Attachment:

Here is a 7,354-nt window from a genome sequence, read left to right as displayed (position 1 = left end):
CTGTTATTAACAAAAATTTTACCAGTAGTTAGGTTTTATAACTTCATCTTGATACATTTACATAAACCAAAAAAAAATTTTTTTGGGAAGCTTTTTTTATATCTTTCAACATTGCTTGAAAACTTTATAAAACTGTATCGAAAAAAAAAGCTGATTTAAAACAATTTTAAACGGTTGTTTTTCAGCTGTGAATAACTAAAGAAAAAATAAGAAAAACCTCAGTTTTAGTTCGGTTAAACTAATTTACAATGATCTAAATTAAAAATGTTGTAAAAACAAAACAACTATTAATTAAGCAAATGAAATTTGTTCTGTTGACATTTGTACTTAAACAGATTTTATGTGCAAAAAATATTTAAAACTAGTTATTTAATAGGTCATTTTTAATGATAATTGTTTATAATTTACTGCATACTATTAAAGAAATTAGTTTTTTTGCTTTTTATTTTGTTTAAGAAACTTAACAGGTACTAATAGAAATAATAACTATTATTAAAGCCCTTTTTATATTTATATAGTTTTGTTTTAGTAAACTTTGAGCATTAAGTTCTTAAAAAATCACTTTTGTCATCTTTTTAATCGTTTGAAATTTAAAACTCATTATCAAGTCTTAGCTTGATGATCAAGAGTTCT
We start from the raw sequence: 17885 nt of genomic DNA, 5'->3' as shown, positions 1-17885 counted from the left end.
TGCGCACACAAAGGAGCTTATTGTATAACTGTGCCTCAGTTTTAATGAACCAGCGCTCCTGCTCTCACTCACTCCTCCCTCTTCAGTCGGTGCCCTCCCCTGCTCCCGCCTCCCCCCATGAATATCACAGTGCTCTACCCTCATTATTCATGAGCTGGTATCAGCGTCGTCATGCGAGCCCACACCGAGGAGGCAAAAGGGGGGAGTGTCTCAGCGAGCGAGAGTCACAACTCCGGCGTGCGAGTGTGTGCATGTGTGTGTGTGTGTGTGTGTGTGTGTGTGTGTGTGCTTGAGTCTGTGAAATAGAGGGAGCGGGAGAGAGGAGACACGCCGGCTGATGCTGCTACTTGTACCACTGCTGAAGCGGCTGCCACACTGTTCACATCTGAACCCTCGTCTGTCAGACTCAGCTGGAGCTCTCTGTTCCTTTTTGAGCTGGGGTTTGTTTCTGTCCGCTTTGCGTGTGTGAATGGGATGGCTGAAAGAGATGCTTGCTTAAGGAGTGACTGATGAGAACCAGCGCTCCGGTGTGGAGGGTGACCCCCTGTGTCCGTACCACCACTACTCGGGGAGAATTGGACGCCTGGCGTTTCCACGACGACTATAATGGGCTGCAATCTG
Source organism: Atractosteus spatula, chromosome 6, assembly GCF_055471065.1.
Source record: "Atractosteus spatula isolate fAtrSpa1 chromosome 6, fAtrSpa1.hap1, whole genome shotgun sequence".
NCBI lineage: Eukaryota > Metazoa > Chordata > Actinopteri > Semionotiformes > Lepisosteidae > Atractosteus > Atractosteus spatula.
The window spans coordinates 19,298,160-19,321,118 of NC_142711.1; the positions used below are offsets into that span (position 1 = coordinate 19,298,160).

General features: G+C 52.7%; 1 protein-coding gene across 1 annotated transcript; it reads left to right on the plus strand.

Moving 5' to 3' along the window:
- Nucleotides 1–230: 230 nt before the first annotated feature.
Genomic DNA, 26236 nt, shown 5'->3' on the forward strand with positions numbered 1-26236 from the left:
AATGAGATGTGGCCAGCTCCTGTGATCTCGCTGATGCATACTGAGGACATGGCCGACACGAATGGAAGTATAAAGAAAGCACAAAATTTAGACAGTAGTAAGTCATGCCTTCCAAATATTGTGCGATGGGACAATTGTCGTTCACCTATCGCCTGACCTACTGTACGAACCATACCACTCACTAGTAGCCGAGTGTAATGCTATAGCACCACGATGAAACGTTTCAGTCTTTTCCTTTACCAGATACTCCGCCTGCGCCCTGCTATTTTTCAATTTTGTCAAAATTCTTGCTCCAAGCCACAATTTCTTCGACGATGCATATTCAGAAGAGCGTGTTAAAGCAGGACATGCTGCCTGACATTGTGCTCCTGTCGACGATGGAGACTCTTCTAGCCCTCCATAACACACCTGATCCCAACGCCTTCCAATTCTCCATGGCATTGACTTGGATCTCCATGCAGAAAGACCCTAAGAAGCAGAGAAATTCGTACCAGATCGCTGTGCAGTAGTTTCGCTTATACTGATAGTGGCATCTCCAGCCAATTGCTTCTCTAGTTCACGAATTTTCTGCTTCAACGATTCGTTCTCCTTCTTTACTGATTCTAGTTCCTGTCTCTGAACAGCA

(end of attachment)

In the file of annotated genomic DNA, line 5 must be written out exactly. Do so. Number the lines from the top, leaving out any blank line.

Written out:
Source organism: Atractosteus spatula, chromosome 6, assembly GCF_055471065.1.